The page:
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Photography: Equipment, Artists and Techniques

Photography: the word photo meaning light and graph being drawings or images made with lines. Photography is the art of taking a picture or photo and as simple as it sounds there is really so much more to it. Photography has grown and evolved over the years since its invention and now anyone, regardless of age or ability, can take a photograph. The art of photography is in the lighting, composition and skill of the artist taking the photograph.

The digital age has advanced the art of photography by leaps and bounds. Cameras today are the size of a postage stamp or smaller and utilize a relatively complex process to create an image. Cameras have also come a long way since the early days of glass plates, large delicate lenses, wooden boxes, and chemical development processes. Cameras now can fit in your pocket and people have access to them almost anywhere.

Photography as an art form has also undergone a revolution with digital means of editing images and the ease and availability of taking photographs, has vastly increased the things that can be captured through an artist’s lense.

Pinholes—The Cameras That Started It All

Photography in its simplest and earliest concepts has been around for a very long time. As early as the 5th century in China there is a record of “pinhole” images being recorded. The sun shining through a pinhole in a wall of a building can produce an image of whatever is outside that room. The image created by a pinhole is upside down and backward. Once these images, created by reflected sunlight shining through a pinhole, were discovered it was up to artists, scientists, and dreamers to discover a use for this astonishing phenomenon.

In 1717 Johann Heinrich discovered that silver nitrate was photosensitive and became discolored when exposed to light. This observation soon helped the curious minds who are credited with the invention of photography to create the first photographs.

Photography was a bit of a novelty in its early stages and photographers traveled around with cumbersome equipment, harsh chemicals, and glass or tin plates to create their images. The lenses were largely the most important and costly part of the early cameras, which were very simple in design.


There are many photographers famous for a wide variety of styles and artistic sensibilities. There are some names that just pop into your mind when you think of photography and there are some artists that you know their photographs so well but you haven’t a clue who they are. In the last category, you have artists who mix the mediums of photography with painting or silkscreen and create a whole new world with their work.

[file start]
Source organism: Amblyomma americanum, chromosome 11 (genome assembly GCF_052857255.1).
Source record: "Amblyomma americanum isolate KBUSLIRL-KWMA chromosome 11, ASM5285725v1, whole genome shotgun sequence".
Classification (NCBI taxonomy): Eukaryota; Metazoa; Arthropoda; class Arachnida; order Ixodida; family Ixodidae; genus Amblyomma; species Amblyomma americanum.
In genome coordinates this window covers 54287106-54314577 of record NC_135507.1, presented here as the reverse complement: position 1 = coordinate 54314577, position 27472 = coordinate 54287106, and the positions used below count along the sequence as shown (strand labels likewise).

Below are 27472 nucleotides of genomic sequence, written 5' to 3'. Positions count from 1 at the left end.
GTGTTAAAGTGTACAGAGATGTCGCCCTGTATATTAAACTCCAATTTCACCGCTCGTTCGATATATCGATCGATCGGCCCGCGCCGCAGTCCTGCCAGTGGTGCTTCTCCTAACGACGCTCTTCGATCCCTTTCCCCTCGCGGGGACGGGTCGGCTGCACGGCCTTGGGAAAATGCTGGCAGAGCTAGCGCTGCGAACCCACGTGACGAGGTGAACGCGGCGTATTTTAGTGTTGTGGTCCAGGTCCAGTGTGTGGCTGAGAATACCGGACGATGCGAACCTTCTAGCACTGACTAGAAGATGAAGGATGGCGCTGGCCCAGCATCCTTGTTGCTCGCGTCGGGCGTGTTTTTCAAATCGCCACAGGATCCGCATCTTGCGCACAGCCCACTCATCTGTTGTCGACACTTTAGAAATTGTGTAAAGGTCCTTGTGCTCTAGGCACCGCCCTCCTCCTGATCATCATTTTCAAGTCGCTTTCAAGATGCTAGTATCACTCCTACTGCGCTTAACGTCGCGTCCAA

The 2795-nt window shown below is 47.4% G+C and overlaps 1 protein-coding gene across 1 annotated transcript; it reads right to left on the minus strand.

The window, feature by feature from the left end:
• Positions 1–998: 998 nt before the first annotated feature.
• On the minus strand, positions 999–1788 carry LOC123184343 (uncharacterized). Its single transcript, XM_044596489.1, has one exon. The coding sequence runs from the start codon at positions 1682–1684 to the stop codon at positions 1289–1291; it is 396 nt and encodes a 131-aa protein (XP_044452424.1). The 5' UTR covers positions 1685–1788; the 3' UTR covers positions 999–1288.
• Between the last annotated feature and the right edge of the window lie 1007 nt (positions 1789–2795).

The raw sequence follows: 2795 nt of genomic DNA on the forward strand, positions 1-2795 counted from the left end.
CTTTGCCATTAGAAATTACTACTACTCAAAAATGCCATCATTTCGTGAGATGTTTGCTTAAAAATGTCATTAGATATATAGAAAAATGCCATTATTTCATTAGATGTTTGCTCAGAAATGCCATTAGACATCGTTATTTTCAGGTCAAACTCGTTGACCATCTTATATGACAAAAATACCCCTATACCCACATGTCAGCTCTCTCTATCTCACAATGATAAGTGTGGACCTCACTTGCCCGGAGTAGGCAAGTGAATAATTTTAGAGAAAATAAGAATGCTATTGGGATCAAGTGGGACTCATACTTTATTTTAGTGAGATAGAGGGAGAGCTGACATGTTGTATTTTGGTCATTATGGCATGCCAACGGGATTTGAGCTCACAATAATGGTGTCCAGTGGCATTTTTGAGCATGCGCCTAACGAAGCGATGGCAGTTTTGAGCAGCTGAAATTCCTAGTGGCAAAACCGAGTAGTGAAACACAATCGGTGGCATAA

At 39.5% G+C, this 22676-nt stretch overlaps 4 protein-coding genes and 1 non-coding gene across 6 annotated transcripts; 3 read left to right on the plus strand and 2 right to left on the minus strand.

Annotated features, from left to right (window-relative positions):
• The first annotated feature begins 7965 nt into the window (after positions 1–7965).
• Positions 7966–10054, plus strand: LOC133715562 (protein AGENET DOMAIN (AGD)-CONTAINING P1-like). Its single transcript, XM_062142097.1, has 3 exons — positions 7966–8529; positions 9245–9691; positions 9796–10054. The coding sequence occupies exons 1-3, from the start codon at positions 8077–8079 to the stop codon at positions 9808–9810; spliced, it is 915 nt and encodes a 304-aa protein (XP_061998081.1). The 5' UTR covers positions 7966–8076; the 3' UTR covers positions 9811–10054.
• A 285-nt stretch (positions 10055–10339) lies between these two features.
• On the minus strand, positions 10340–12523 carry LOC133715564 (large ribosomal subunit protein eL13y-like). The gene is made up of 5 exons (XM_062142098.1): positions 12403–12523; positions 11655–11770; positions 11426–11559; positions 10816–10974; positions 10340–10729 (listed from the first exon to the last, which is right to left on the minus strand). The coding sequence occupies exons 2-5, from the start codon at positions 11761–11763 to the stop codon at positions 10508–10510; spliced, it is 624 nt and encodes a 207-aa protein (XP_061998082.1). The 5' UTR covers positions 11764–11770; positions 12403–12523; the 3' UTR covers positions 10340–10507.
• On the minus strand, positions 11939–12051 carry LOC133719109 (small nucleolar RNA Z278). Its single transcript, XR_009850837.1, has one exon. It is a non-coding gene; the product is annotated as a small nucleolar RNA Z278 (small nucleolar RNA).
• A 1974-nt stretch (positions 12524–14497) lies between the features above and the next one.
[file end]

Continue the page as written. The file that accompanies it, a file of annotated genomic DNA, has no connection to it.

Through the efforts of early photographers, the world became at once a smaller and at the same time a larger place. Bringing images of animals and people from all around the world into the living rooms and classrooms, the mysteries of the world were brought to the masses one photo at a time.

Ansel Adams: The photographs he captured of the wilds of the west and the wild parts of the united states brought the borders of our country just a little closer together and had a great influence on national attitudes toward national parks and wilderness areas. These timeless masterworks capture breathtaking vistas, and all done in black and white.

Dorothea Lange: Wandered the United states shedding light on the troubling circumstances of the great depression. The haunting images of Hoovervilles and the sad state of the country at the time are still just as moving now as they were when they were taken.

Annie Leibovitz: Her most recognizable works being from her time working at rolling stone capturing that rock star lifestyle.

Leibovitz’s style makes her work perfect for film posters, magazines and fantasy works of art that she created for Disney. Using famous faces and creating scenes inspired by favorite family films she created a series of portraits that look as if they came from a dream.

Richard Avedon: Avedon created a new standard for portraiture with a white sheet and natural lighting. He used a common background for the subjects of his photographs and created an even ground for them. His work favored subjects from all walks of life and the things that made them most interesting like a beekeeper covered in bees.

Steve McCurry: The photographers of National Geographic also serve the purpose of bringing images of the world unknown into the lives of their readers. Photographs of hidden temples or a pair of eyes that are so unforgettable that urge viewers to feel a connection to that primal part of ourselves that craves art.

Andy Warhol: The artist known for creating pop art photographs with silkscreen of famous faces and actresses like Marylin Monroe. Warhol also made ready use of a polaroid camera to capture the famous men and women that crossed paths with him.